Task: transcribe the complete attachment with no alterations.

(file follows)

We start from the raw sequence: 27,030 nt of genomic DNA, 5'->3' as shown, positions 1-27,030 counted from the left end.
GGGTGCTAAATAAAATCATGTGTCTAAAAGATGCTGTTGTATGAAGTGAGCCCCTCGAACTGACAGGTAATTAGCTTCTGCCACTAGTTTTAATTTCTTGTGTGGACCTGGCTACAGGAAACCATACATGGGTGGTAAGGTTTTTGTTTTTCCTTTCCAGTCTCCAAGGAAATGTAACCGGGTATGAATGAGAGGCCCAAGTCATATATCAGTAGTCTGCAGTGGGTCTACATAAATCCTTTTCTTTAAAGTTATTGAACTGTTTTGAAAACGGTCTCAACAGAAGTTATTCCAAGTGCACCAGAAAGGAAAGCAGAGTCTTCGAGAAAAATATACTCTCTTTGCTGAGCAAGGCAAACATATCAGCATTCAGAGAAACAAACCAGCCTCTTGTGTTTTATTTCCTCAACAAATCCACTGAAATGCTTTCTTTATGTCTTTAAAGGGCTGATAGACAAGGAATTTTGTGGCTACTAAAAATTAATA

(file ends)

We start from the raw sequence: 27,030 nt of genomic DNA, 5'->3' as shown, positions 1-27,030 counted from the left end.
GGGTGCTAAATAAAATCATGTGTCTAAAAGATGCTGTTGTATGAAGTGAGCCCCTCGAACTGACAGGTAATTAGCTTCTGCCACTAGTTTTAATTTCTTGTGTGGACCTGGCTACAGGAAACCATACATGGGTGGTAAGGTTTTTGTTTTTCCTTTCCAGTCTCCAAGGAAATGTAACCGGGTATGAATGAGAGGCCCAAGTCATATATCAGTAGTCTGCAGTGGGTCTACATAAATCCTTTTCTTTAAAGTTATTGAACTGTTTTGAAAACGGTCTCAACAGAAGTTATTCCAAGTGCACCAGAAAGGAAAGCAGAGTCTTCGAGAAAAATATACTCTCTTTGCTGAGCAAGGCAAACATATCAGCATTCAGAGAAACAAACCAGCCTCTTGTGTTTTATTTCCTCAACAAATCCACTGAAATGCTTTCTTTATGTCTTTAAAGGGCTGATAGACAAGGAATTTTGTGGCTACTAAAAATTAATA